a vane type air motor disposed within said housing;
a motor cylinder disposed within said air motor;
a rotor having extensible vanes for contacting an interior surface of said cylinder, said vanes being substantially perpendicular to said interior surface of said cylinder during rotation to form a seal therebetween; and
the improvement further comprising:
said motor cylinder being manufactured from a porous structural material which is vacuum impregnated with a lubricating fluid and is further provided with means for storing an additional volume of lubricating fluid comprising a bore disposed in said motor cylinder filled with a quantity of lubricating fluid in excess of the capacity of the porous material removed from said bore.
7. A self lubricating vane motor according to claim 6 wherein:
said motor cylinder is manufactured from a porous powdered metal impregnated with lubricating oil.
8. A self lubricating vane motor according to claim 6 wherein:
said means for storing additional lubricating fluid comprises a plurality of bores disposed about the periphery of said motor cylinder.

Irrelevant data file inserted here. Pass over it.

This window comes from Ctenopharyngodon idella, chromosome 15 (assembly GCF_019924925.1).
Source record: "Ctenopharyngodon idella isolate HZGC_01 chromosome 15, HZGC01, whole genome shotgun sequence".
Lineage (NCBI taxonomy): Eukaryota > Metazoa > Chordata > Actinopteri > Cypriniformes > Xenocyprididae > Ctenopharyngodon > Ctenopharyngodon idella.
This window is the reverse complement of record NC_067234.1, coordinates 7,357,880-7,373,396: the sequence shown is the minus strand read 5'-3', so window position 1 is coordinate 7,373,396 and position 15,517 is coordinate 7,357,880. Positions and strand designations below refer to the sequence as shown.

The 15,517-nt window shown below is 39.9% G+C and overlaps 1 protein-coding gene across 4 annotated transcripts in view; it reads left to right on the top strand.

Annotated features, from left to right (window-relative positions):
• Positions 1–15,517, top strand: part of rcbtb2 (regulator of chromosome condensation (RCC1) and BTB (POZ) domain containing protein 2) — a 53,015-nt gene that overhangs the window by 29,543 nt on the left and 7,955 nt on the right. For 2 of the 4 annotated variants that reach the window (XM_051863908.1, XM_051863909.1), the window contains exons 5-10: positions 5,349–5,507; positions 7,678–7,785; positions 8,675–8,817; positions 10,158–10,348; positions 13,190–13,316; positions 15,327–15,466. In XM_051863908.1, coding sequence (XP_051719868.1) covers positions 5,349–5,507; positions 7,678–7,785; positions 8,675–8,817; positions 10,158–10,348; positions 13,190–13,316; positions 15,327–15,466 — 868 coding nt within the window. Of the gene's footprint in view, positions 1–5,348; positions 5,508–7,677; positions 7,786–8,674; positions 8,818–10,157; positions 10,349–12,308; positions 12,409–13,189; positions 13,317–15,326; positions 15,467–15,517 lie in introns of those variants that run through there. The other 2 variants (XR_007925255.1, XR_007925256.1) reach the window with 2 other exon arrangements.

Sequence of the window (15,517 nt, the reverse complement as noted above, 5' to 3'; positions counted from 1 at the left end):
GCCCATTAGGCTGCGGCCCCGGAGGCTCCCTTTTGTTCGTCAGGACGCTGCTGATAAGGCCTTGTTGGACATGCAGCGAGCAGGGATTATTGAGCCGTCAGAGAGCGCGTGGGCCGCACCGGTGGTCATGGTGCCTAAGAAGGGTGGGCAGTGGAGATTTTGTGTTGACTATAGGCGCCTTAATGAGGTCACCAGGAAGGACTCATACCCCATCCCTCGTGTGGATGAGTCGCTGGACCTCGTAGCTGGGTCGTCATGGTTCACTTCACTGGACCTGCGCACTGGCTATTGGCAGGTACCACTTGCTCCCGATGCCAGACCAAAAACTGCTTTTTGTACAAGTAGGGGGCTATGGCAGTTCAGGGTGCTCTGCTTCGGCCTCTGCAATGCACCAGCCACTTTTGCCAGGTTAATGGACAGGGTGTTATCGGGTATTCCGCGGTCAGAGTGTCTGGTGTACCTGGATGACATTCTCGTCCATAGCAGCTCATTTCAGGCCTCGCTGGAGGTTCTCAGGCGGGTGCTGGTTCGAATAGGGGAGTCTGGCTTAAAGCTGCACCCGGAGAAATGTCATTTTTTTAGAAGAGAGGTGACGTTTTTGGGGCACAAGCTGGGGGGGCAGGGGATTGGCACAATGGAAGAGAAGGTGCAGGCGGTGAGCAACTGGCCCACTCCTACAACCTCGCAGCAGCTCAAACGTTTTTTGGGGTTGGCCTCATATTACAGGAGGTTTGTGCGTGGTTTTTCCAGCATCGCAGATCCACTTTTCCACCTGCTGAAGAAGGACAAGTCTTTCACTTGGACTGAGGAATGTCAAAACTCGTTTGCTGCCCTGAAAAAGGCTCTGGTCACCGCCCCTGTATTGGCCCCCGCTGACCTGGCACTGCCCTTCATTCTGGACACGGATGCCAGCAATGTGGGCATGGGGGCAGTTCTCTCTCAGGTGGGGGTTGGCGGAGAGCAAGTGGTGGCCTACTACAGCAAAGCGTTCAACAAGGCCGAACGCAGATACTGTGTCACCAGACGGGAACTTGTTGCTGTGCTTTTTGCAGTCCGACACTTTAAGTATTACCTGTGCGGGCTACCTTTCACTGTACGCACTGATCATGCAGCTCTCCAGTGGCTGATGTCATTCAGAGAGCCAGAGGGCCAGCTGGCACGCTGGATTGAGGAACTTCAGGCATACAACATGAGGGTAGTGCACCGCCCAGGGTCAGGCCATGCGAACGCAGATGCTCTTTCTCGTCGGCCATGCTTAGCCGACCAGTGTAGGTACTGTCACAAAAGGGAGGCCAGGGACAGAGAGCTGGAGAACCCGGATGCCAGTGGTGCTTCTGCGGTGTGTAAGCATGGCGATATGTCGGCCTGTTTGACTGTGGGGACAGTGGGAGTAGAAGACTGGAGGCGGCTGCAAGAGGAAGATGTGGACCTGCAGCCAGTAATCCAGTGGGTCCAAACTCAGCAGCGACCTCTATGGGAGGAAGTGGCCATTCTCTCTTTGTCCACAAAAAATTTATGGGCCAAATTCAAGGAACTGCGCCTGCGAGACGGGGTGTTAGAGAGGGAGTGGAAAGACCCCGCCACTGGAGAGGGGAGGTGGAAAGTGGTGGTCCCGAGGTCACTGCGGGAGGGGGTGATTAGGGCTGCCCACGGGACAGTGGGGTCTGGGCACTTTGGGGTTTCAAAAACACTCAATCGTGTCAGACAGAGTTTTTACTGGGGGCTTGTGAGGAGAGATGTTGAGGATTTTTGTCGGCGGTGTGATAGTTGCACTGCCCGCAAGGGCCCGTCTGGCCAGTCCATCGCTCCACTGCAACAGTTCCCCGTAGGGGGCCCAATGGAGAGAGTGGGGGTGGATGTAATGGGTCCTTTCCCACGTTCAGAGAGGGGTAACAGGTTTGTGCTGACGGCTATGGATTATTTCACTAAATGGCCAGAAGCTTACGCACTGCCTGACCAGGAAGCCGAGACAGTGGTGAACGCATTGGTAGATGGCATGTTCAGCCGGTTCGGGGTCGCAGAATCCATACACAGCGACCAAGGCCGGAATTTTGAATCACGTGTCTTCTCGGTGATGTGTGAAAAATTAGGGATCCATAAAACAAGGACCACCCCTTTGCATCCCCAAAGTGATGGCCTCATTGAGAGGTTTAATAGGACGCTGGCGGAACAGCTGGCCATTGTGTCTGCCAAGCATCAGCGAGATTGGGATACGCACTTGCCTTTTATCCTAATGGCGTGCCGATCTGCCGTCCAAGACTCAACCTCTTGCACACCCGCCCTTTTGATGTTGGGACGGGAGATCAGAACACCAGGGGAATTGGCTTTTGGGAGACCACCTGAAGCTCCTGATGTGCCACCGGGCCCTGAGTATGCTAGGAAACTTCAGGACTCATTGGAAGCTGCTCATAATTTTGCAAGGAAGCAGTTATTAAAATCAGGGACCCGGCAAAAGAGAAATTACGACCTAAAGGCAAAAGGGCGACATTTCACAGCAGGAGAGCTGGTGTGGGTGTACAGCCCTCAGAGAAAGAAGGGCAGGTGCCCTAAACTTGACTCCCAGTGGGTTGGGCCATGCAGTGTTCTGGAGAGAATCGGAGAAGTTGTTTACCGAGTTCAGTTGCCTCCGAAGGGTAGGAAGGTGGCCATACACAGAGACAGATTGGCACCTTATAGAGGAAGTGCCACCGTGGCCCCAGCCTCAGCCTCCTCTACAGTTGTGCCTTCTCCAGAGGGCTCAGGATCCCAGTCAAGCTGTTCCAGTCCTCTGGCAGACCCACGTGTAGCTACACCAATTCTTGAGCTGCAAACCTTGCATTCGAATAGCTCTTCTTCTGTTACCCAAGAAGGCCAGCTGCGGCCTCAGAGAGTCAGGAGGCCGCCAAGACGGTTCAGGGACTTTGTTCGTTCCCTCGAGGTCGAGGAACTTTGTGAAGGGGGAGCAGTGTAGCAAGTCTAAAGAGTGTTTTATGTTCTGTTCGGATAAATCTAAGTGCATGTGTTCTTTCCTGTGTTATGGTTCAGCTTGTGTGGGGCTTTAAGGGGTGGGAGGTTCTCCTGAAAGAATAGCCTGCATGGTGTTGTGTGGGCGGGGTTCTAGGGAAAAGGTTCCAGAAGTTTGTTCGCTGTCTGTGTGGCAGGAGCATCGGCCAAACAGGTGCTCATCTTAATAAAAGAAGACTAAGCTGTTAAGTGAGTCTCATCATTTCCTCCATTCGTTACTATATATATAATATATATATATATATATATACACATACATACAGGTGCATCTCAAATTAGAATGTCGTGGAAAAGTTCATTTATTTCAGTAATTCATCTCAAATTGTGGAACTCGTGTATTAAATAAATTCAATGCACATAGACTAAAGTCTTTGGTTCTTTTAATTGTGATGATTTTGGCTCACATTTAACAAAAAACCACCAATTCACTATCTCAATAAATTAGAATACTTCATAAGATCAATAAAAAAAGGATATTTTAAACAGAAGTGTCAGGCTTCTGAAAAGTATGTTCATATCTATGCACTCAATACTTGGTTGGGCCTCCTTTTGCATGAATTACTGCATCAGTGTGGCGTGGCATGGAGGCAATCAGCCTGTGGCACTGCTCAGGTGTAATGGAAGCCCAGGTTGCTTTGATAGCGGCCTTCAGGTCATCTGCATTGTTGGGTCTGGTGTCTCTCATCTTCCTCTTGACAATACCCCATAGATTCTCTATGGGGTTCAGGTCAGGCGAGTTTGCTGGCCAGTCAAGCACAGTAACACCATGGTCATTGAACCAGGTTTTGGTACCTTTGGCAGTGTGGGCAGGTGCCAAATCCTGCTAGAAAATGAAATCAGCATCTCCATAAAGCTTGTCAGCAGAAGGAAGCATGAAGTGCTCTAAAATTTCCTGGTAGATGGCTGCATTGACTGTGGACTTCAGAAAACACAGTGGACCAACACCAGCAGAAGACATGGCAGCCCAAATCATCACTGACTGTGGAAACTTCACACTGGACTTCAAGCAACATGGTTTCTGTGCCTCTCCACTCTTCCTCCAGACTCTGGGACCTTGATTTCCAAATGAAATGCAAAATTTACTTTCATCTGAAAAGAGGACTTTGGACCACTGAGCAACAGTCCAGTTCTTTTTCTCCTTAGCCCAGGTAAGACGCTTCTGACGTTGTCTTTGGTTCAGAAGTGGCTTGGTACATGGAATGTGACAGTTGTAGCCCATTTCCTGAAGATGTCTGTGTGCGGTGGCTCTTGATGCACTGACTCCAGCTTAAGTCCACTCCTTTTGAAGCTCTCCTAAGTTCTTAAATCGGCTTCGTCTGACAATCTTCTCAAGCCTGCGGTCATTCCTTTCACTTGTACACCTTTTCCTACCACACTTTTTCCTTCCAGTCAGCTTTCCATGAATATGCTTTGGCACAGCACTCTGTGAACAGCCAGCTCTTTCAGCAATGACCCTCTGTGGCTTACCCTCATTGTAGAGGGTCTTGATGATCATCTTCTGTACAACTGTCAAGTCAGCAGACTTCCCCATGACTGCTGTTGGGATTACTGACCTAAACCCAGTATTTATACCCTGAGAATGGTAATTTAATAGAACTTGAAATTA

9. A self lubricating vane motor according to claim 6 wherein:
said bore is closed within said motor cylinder.
10. A self lubricating vane motor according to claim 6 wherein:
said bore is further provided with a second threaded bore and a removable threaded plug to permit user relubrication.
Description
BACKGROUND OF THE INVENTION

This invention relates generally to vane air motors and more particularly to self lubricating vane air motors which do not require constant lubrication in operation. In typical air motors an air seal crucial to the function of the motor is created by sliding contact between the vanes and cylinder. The friction created by this contact consumes power and also causes the edge of the blade to wear quickly. Blade wear is the most common failure mode in air motors. To alleviate wear these motors must be lubricated. This is typically done by introducing oil into the air supply. However, adding lubricant to the air supply has the annoying side effect of causing oil mist to be sprayed with the tool exhaust. Not using any lubricant, however, can shorten motor life by as much as 95%.

Typical vane motors use cylinders made from non-porous materials such as bar stock or casting.